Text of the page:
Another reason for the change is that the term "Cro-Magnon" doesn't refer to a particular taxonomy or even a particular group located in a particular place. It was simply not precise enough, and so most paleontologists prefer to use AMH or EMH to refer to the immediate ancestor hominins we modern humans evolved from.

Identifying Early Modern Humans

As recently as 2005, the way scientists differentiated between modern humans and early modern humans was by looking for subtle differences in their physical characteristics: The two are generally very similar physically, but EMH are a bit more robust, particularly in femora (upper leg bones). These slight differences have been attributed to the shift away from long-distance hunting strategies to sedentism and agriculture.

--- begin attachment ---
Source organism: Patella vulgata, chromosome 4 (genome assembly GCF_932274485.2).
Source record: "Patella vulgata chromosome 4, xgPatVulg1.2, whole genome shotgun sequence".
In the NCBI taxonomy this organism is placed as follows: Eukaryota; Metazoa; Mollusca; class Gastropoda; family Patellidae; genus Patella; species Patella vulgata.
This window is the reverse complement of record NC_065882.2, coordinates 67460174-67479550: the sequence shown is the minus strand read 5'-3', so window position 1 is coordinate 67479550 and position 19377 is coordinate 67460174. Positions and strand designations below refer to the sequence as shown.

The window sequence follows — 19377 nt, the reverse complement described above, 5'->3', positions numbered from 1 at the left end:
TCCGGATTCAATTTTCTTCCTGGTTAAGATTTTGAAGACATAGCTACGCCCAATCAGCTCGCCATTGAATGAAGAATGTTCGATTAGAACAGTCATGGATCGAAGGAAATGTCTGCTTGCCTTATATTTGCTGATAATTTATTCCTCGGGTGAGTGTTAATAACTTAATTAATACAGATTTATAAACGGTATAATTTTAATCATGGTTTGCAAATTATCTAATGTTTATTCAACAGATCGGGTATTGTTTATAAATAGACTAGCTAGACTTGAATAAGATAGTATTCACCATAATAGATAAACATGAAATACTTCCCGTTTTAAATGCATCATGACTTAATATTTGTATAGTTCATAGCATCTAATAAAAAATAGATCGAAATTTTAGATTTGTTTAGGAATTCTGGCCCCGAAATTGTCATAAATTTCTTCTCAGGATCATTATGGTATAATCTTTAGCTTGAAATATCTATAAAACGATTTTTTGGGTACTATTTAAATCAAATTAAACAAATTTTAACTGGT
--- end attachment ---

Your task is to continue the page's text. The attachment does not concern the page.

However, those types of speciation differentiation have all but disappeared from the scientific literature. Considerable overlap in physical measurements of various human forms has made it difficult to draw distinctions. More important is the successful recovery of ancient DNA from modern humans, early modern humans, Neanderthals, and the new human species that was first identified with mtDNA: Denisovans. This new method of differentiation—genetics—is far more definitive than using physical characteristics.

The Genetic Makeup of Early Modern Humans

Neanderthals and early modern humans shared our planet for several thousand years. One result of the new genetic studies is that both Neanderthal and Denisovan genomes have been found in non-African modern individuals. That suggests that where they came into contact, Neanderthals, Denisovans, and anatomically modern humans interbred.